Currencies likely to see some softening against the US dollar include the euro and the renminbi, while the rand also looks overvalues as South Africa is likely to emerge only slowly from the crisis. The Federal Reserve’s stance has recently turned a bit more hawkish than before, so the dollar could strengthen in the near term.
Chris Wall noted the pandemic’s impact on both the markets and corporates, particularly those in the most vulnerable sectors such as airlines. The crisis had been very challenging for corporate treasurers, whose working lives had been affected and some clients had gone back to reexamine their hedging policies. It had also encouraged more focusing on how to measure risk and exposure uncertainties; many companies had decided that the cost of leaving open emerging markets FX (EMFX) was too high and were reviewing it on a case-by-case basis.
For Cigdem Gures Erden, as a corporate treasurer her starting point is the sensitivities to the business that arise from FX. Great care is needed when putting a hedge policy in place and Coca-Cola Europacific’s is relatively conservative. The aim is to hedge 70% to 80% of exposures by the first quarter of the year after considering the impact of unhedged positions – one example of which is the Icelandic krona (ISK), which is considered too expensive to hedge.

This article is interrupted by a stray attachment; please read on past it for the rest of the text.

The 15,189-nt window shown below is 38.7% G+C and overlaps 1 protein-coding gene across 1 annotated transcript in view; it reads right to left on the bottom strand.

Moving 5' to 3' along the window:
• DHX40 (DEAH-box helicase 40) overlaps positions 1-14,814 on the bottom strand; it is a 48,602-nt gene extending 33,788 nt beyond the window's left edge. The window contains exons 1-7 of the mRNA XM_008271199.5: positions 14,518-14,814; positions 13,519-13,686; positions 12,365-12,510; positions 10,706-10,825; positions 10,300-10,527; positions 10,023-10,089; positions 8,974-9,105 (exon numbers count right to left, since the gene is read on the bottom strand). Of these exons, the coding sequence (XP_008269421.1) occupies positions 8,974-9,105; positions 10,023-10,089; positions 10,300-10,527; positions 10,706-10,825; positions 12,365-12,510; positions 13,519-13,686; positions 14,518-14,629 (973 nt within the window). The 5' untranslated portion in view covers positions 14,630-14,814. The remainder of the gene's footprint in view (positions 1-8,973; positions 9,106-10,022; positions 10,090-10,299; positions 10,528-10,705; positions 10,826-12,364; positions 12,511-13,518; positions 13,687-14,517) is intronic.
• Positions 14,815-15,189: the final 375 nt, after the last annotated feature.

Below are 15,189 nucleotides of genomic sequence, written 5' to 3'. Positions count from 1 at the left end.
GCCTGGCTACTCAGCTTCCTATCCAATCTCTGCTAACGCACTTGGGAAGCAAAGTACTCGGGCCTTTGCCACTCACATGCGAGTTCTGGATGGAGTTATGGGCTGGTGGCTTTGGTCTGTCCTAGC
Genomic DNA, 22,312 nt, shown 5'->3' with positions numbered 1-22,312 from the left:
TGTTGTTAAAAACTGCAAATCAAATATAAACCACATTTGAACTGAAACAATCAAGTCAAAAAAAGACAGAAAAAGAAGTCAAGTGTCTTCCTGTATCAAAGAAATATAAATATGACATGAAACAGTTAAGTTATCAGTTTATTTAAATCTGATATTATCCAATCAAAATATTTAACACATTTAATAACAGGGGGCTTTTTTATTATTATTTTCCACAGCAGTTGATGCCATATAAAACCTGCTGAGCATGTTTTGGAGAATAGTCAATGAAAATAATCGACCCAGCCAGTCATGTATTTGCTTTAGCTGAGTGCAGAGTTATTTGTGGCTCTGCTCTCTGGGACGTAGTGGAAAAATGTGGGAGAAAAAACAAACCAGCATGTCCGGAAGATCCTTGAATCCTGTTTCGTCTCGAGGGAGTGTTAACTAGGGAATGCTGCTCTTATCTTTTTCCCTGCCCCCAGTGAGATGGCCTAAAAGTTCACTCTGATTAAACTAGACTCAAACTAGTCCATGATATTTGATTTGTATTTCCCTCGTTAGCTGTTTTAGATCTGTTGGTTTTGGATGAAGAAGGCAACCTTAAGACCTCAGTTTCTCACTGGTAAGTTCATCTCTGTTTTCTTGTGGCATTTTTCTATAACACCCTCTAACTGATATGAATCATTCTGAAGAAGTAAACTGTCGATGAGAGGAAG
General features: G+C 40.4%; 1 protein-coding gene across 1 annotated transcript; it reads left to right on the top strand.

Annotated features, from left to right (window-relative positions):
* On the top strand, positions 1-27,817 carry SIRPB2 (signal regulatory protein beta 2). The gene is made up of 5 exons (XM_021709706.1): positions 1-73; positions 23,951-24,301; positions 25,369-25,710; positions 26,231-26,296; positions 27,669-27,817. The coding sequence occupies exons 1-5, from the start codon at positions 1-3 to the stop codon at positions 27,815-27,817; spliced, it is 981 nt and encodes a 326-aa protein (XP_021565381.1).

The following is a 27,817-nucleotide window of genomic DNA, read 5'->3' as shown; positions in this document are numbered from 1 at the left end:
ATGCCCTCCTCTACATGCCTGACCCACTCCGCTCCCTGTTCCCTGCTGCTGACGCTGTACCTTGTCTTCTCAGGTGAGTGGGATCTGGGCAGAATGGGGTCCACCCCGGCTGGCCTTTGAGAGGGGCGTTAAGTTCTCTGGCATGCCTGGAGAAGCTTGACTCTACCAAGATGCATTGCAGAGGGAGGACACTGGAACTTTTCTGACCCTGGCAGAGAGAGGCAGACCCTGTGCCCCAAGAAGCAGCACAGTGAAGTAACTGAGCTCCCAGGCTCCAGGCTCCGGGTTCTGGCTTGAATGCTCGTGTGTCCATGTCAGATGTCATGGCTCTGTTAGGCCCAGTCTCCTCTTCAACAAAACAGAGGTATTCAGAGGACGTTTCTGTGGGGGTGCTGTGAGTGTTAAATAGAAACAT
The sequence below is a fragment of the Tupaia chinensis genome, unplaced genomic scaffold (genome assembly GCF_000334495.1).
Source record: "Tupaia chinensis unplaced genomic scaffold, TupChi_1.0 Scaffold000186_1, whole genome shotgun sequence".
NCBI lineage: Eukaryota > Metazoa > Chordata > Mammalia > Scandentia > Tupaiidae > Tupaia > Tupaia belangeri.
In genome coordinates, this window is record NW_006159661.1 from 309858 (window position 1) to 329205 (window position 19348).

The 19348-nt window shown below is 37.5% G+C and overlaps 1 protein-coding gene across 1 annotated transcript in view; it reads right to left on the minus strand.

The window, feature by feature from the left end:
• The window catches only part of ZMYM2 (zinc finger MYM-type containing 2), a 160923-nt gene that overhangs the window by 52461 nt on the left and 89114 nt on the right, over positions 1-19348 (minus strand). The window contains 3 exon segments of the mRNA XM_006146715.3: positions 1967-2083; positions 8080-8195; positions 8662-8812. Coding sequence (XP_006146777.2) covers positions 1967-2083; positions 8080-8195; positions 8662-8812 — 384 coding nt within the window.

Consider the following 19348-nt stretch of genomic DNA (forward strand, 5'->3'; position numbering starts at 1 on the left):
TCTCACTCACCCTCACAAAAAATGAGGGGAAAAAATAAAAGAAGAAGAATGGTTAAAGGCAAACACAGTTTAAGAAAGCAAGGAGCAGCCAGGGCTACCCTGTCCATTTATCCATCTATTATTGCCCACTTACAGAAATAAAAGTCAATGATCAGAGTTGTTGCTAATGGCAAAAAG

Covid-19 meant the company had to change its exposures and ended up being over-hedged as a result – underlining the fact that hedging is challenging and requires the right approach to accounting. Coca-Cola Europacific had also assessed the value of risk and portfolio management.
The pandemic had seen many companies seeking liquidity, with corporate treasurers using multi- bank platforms, reported Wall. Automating hedges in a secure way had been made possible and many companies had managed to integrate their risk management and cash management activities so they worked in unison.
Coca-Cola Europacific is completing the £5.5bn acquisition of Austral-Asian bottler Coca-Cola Amatil and Novaria asked how the company handled the cross-border M&A issues arising from the deal.
Erden confirmed that the acquisition created a big risk on the FX side. “For example, you have to control all of the variables that could potentially change in the period between the acquisition first being announced and it finally going through,” she remarked. “We found contingent hedging, which is a relatively new concept, to be particularly useful.”
FX automation “was something that we’re reviewing with our banks to decide which of our activities would benefit. For us, automation means everything being linked to our treasury system.”